A sharp rise in the number of opposite-sex, unmarried couples moving in together this year may be less romance and more about surviving in a struggling economy, according to a new report by the U.S. Census Bureau.
In the first first seven months of 2010 there was a 13 percent increase in the number of couples cohabiting -- a jump from 6.7 million to 7.5. Looking at employment demographics, the study found the couples who had recently moved in together were more likely to have at least one partner unemployed than couples who had been cohabitating for some time.
"It would be odd to say this year was emotionally different, so it's more likely practical considerations that are behind the increase in cohabitation," Rose Kreider, a Census Bureau demographer and author of the report, told the Associated Press.
Krieder also said in the report the increase cannot be attributed to changes in how the data, taken from the Annual Social and Economic Supplement (ASEC) to the Current Population Survey (CPS), was collected and analyzed. "After much analysis, Census Bureau staff considered all changes to the processing system that could have produced the increase in cohabitating couples and concluded that no steps in the processing system could have created the increase."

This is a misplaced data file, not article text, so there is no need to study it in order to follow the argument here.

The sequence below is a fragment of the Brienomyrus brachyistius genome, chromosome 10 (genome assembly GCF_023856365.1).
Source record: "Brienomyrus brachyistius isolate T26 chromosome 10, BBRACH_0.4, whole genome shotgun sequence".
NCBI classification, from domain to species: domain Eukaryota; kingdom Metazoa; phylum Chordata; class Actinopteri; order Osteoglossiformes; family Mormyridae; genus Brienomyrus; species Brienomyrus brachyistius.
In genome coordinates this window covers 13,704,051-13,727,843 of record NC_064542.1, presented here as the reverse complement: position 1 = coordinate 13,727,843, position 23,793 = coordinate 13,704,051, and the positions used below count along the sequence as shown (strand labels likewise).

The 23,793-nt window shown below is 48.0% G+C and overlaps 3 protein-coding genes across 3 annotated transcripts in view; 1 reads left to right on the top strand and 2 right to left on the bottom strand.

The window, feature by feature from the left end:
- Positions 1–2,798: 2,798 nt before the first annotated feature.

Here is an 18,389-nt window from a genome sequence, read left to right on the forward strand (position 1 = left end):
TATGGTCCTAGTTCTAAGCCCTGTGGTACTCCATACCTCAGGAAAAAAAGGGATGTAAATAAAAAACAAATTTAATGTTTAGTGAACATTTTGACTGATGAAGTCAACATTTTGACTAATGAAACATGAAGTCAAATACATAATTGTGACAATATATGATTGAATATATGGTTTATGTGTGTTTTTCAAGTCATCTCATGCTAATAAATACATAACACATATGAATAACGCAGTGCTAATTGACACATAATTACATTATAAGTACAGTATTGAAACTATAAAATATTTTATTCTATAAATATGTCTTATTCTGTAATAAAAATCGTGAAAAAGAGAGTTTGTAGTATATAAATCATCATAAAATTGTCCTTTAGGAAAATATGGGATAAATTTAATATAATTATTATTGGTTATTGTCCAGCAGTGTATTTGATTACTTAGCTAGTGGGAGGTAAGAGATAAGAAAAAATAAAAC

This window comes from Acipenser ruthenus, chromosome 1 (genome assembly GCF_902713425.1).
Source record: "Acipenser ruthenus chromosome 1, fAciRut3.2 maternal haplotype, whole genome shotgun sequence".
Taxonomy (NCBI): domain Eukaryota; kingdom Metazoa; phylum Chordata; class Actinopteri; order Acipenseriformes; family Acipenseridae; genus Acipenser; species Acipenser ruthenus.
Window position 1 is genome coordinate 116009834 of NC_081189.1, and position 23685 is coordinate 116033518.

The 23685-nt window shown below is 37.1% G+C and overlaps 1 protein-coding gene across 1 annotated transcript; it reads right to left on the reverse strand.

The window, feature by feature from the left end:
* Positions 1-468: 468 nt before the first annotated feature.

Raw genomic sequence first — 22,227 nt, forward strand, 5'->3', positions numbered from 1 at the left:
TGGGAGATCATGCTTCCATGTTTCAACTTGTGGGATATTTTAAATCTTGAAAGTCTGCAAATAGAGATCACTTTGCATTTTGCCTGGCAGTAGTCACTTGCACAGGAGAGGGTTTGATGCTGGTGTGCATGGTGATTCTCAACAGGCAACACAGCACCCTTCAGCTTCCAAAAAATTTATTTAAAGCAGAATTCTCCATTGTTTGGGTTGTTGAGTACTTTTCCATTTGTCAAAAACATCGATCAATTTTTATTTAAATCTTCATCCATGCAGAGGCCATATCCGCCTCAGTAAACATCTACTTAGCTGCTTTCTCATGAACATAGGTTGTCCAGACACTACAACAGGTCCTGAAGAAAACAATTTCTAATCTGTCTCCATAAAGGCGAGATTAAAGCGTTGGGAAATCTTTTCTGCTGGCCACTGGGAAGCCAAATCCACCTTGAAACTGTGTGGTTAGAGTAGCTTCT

Use the interactive graph below to track monthly cohabitation trends since January of 2009:
A more detailed look at the demographics in the study finds that more men in newly formed couples did not work last year than men in couples that were moved in together in 2009 - 24 percent to 14 percent. Also, couples who began cohabitating in 2010 were younger, less likely to be White, non-Hispanic, more likely to live in the South (which tends to have higher poverty levels than other regions in the U.S.), or live in a household with five or more people.
But why the sudden increase from 2009 to 2010 if the recession has been going on since 2007? From 2007 to 2008 there was just a 5 percent increase, and from 2008 to 2009 there was actually a slight -- although statistically insignificant, according to the report -- 2 percent decrease in the number of couples cohabitating from 2008 to 2009.
Krieder speculates in the report that in the years preceding the increase people maybe have been "exhausting other methods of coping-unemployment benefits, savings accounts, available credit, or assistance from friends and family." She also states that the fact that more couples are younger may point to a lot of young adults, with less employment experience trying to find jobs in a competitive job market.
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(Increase in Opposite-sex Cohabiting Couples from 2009 to 2010 in the Annual Social and Economic Supplement (ASEC) to the Current Population Survey (CPS), Associated Press)
Suzette Lohmeyer is a staff writer and producer for State of the USA.
Data visualization by Anthony Calabrese, a State of the USA Web producer.